Police and correction officers whose jobs require dealing with violent and unpredictable people often deserve the benefit of the doubt when it comes to the use of force. But not in the case of the 2009 death of Joshua Messier, who died at the hands of guards at Bridgewater State Hospital. Minimally, this case cries out for a manslaughter investigation.
Globe reporter Michael Rezendes has reported extensively on the events leading up to the death of the 23-year-old psychotic patient who punched a guard and paid with his life. Messier’s autopsy revealed injuries consistent with a beating, including bleeding of the brain and blunt force injuries to the neck and torso. His heart stopped during efforts by guards to strap him down. A medical examiner ruled the death a homicide, but later pulled back from her findings, according to a statement by Plymouth district attorney Timothy J. Cruz. None of the guards have been charged or even punished.
Messier’s death could have been avoided with even minimal training and understanding of psychotic behavior. That’s not just easy to say. It’s fairly easy to do. When I worked as a mental health worker at McLean Hospital during the 1970s, I participated in dozens of restraints without once causing serious injury to a patient. And I never witnessed or even heard of the potentially deadly “suitcasing’’ technique used on Messier by two guards who forced his chest into his knees as he sat in handcuffs and leg irons on a bed — all captured on videotape.
No one would mistake the prestigious McLean Hospital for Bridgewater. The psychiatric hospital in Belmont was known as a place where the well-off could decompress or deal with depression. But Bowditch Hall, which served back then as McLean’s all-male maximum security ward, was an outlier. Some of the patients had committed gruesome murders or assaults. Others were suicidal. The overnight shift was usually quiet and the patients cooperative. Occasionally, however, one of them assaulted a staffer or fellow patient. They couldn’t help it. They were sick.
McLean’s orientation period included a couple of hours of restraint training. This wasn’t a combat class. We were taught to recognize signs of psychological agitation and strategies to calm the patient before the situation escalated into violence. It wasn’t foolproof. In the event of an assault, the plan was to gain control of the patient using every available hand. The more workers involved in the restraint, the safer and softer the landing.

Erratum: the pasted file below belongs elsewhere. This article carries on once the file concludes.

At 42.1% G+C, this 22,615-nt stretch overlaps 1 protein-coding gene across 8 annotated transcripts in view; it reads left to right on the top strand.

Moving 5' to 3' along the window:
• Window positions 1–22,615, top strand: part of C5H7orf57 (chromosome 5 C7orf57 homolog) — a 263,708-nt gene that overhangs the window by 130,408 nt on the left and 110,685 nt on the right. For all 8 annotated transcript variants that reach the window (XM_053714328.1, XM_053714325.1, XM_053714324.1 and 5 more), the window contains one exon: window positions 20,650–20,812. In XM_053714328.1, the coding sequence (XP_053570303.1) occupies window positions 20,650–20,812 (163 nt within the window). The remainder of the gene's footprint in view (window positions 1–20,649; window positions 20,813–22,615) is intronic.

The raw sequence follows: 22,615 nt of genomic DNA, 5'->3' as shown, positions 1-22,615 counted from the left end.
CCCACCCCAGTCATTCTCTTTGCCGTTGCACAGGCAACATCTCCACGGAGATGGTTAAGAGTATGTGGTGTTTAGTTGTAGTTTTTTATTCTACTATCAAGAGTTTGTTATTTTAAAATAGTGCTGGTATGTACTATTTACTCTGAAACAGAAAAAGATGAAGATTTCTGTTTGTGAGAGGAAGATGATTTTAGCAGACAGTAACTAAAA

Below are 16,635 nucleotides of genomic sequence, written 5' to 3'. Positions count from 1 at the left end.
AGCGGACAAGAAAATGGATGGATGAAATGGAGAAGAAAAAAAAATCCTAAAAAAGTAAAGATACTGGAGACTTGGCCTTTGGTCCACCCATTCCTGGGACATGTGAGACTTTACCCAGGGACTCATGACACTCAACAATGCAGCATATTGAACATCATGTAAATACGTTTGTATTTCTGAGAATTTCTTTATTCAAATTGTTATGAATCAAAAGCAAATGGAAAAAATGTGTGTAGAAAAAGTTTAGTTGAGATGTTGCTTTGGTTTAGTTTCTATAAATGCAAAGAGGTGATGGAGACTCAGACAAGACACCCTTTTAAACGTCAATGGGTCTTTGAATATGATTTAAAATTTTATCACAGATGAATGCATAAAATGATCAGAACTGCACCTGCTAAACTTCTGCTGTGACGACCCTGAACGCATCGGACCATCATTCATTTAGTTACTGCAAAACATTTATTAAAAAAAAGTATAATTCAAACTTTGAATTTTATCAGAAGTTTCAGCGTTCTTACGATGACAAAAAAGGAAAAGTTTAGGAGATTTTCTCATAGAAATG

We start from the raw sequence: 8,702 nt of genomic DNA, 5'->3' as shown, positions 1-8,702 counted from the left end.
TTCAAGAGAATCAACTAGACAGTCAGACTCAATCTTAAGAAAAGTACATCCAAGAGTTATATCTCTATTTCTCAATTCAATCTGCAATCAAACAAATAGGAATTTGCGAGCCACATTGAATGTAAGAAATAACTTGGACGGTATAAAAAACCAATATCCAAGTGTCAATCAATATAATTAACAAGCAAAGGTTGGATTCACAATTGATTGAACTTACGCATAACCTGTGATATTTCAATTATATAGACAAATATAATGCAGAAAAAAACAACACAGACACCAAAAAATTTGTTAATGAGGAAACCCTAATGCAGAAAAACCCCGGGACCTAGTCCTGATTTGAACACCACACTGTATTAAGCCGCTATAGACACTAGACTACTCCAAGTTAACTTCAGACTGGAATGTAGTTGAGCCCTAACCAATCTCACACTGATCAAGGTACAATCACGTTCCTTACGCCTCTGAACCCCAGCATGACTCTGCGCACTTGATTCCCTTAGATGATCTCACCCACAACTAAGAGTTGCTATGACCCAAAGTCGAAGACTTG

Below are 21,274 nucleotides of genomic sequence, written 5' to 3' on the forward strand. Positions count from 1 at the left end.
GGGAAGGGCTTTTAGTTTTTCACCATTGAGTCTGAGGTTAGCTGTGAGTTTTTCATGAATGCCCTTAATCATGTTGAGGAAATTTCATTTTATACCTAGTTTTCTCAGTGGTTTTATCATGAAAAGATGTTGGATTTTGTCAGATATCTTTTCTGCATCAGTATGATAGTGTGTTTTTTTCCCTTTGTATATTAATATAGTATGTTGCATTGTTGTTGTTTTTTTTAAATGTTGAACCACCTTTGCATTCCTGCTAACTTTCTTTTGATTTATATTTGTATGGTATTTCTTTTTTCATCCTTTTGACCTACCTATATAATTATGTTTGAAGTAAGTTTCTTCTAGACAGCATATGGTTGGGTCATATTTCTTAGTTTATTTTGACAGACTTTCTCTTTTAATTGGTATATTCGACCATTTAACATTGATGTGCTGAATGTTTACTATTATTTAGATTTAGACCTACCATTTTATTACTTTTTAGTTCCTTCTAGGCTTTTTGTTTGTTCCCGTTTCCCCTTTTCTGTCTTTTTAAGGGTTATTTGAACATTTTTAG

The procedure was straightforward. Four or five workers rushed the patient, pinned his arms and dragged him to the floor. Once the patient was prone, the next step was to pull his arms behind his back, then raise and cross his legs. After that, it was mostly a question of lifting the horizontal patient — careful to support the shoulders and knees — and remove him to a locked “quiet room’’ that contained just a thin mattress. If a nurse determined that the patient might hurt himself while waiting to calm down, we would place padded leather cuffs around his wrists and ankles and secure him to a bed frame. The use of “four-point’’ restraints required a doctor’s order. Nursing staff monitored the patient and loosened the cuffs on a regular schedule.
Seven guards were around Messier when he died. Seven is a luxury. No one should have been scratched during the restraint, never mind killed. The surveillance video and the guard’s depositions indicated that Messier became calm and cooperative after he was restrained and before he was “suitcased’’ and strapped to the bed. That sounded familiar. At McLean, patients who had lashed out moments earlier often calmed down immediately after being restrained on the ground. They hated to be out of control and seemed relieved when it was over.
The Bridgewater guards said they received little, if any, training by the Department of Correction in understanding the behavior of mentally ill people. That boggles the mind in a facility that specializes in housing convicted inmates with severe mental illness as well as individuals who are being held for observation before a court determines the next step.
Everything about the Messier case is a disgrace. The quality of training by the DOC. The lack of judgment by the guards who sat by while Messier died. The lack of action by DA Cruz who let the matter die without presenting evidence to a grand jury.
The Messier death is not one of those gray situations that arise in law enforcement. Messier hit a guard, requiring him to be brought under control. Not beaten. Not “suitcased.’’ Not killed.
This has all the earmarks of crime. And it needs to be investigated as such.